From Norway’s fjords into swine troughs

 

By Dr Paolo Manzotti, Prodotti Arca, Italy, Pig Progress 

Jul 10, 2019   

 

That algae have a lot to offer for pig production is well-known. Less well-known, however, is that benefits also include more intestinal well-being, effective immunostimulation and increased fertility. Those positive effects were found after the administration of algae to swine nutrition.

 

Seaweeds and brown algae are among the feedstuffs receiving increasing amounts of attention in feed and pig industries. Several scientific studies suggest, however, that the neutraceutical potential of algae is still being widely underused. Within brown algae, there are only a few species currently available for zootechnical use, meeting the requirements of the livestock sector, in terms of a wide availability, high quality standards and obviously cost-compatibility. The Ascophyllum (Ascophyllum nodosum) variety meets those requirements. This seaweed is typical for the cold waters of the Northern Atlantic and naturally proliferates almost as a ‘monoculture’ within the Norwegian fjords.

 

Characteristics of Ascophyllum

 

The salient properties of Ascophyllum meal mainly derive from the peculiar composition of the polysaccharide fraction and from the polyphenols, commonly known as phlorotannins or algal tannins. In particular, there are four different types of polysaccharides that are found in Ascophyllum flour. They are:

 

• Alginates (known to have strong thickening and water retention properties, but also immunostimulation effect as a function of molecular weight);

 

• Fucoidans (very interesting family of sulphated polysaccharides known in particular for their anti-inflammatory and immunostimulant properties);

 

• Laminarin (algal β-glucan); and

 

• Mannitol (a polysaccharide with marked osmotic properties favouring diuresis).

 

The polyphenols of Ascophyllum are known to be able to influence the course of intestinal fermentations, seemingly in favour of lactobacilli. Recently, several studies on humans seem to indicate that the Ascophyllum phlorotannins are also able to modulate the absorption of carbohydrates by reducing the post-prandial glycemic peak, the excess of which can lead to a real glucose intolerance. It is widely known that – in monogastrics – the vitality of embryos in animals with glucose intolerance is lower than that of animals that do not exhibit this metabolic disorder. Depending on the seasonality of the harvest, the content of polyphenols can vary from 8% to 15%, while the polysaccharide component fluctuates between 40% and 50%.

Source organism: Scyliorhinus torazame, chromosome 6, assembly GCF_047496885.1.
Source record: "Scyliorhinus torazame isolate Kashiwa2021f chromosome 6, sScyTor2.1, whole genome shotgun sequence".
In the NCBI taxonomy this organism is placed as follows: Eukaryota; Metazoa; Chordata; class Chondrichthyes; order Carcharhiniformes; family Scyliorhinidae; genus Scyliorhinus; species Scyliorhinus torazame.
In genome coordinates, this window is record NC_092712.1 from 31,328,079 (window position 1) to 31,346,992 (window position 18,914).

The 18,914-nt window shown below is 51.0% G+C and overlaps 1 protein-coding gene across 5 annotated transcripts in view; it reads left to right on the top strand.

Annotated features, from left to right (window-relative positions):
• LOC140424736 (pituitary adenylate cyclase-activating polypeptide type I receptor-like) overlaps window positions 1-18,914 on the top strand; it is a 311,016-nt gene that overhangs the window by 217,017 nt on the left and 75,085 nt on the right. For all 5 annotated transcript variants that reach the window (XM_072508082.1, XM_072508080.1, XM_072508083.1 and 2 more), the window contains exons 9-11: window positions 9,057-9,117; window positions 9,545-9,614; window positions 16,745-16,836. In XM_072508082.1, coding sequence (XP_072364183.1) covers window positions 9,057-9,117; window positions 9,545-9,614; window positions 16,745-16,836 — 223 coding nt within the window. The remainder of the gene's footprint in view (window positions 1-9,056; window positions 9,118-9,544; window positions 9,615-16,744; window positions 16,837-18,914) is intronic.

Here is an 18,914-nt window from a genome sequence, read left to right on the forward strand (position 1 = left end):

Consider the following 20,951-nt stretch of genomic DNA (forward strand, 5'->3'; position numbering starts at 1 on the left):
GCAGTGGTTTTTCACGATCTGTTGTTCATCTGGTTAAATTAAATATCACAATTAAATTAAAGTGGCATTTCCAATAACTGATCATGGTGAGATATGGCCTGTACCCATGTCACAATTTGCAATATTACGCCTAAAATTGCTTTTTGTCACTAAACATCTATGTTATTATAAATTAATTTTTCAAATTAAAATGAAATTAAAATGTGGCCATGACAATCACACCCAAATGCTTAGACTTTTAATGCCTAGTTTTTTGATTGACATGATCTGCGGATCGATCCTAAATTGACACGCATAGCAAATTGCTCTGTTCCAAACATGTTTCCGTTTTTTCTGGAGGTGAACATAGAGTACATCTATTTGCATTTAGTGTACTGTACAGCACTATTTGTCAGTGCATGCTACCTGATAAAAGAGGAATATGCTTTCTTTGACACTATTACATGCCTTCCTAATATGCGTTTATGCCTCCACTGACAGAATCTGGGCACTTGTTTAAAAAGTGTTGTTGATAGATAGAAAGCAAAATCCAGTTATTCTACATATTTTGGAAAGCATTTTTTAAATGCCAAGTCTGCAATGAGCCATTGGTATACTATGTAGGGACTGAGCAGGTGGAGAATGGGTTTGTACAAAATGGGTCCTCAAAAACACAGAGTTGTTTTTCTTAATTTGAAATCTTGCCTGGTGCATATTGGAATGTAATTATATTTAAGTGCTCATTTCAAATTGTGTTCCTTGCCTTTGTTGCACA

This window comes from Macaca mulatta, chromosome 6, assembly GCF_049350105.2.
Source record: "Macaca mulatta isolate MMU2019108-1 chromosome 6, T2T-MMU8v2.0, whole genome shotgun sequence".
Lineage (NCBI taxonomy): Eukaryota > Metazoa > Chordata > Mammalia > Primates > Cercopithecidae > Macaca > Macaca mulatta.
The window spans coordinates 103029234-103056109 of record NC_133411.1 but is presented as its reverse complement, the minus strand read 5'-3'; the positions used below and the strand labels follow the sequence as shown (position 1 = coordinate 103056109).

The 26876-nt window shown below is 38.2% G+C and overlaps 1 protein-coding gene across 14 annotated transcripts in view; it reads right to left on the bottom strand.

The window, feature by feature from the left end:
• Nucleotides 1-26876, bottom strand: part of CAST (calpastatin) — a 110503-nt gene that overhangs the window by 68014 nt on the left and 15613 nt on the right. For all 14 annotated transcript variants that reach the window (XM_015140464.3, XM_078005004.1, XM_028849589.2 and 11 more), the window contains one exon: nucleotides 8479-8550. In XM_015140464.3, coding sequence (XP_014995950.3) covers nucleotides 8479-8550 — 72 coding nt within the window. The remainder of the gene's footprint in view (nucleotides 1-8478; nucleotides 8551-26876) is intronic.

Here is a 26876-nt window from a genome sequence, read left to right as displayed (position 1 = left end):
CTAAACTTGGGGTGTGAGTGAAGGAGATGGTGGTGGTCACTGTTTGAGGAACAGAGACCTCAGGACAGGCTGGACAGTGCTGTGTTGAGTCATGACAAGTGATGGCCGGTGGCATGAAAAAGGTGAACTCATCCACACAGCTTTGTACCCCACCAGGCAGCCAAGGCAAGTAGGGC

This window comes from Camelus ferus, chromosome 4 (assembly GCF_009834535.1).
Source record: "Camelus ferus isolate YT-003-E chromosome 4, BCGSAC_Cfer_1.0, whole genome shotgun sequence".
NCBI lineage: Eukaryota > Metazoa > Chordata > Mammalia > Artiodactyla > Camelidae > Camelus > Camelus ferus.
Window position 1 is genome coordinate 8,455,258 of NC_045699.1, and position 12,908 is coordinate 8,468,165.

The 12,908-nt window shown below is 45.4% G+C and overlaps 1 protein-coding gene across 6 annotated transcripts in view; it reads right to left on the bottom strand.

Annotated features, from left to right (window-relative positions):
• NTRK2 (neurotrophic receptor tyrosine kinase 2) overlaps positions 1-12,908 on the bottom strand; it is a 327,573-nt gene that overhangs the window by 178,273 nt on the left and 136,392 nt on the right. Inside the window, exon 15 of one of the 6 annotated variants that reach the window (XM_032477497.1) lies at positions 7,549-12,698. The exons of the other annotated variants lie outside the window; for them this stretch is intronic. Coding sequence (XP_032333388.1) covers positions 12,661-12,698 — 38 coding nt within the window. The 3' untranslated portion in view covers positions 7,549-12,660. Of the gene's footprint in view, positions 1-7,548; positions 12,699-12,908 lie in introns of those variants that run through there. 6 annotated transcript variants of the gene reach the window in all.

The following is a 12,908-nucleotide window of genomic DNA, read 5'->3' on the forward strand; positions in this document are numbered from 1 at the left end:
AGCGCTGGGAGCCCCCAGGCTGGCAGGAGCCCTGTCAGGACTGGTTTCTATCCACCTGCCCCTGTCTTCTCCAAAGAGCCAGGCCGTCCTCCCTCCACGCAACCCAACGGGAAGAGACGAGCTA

Two ‘contour’ components of Ascophyllum meal are iodine and glutamate. The last one is the most represented amino acid in the algal protein with an indicative contribution of about 10g/kg of flour. All in all, the mix of components that are naturally present in Ascophyllum flour seems to have been formulated specifically to promote the intestinal well-being of the animals, well-being from which derive an effective immunostimulation, resistance to diseases and an obviously effective absorption of dietary nutrients.

 

Ascophyllum and swine feeding ...

 

more, including table 

https://www.pigprogress.net/Nutrition/Articles/2019/7/From-Norways-fjords-into-swine-troughs-448952E/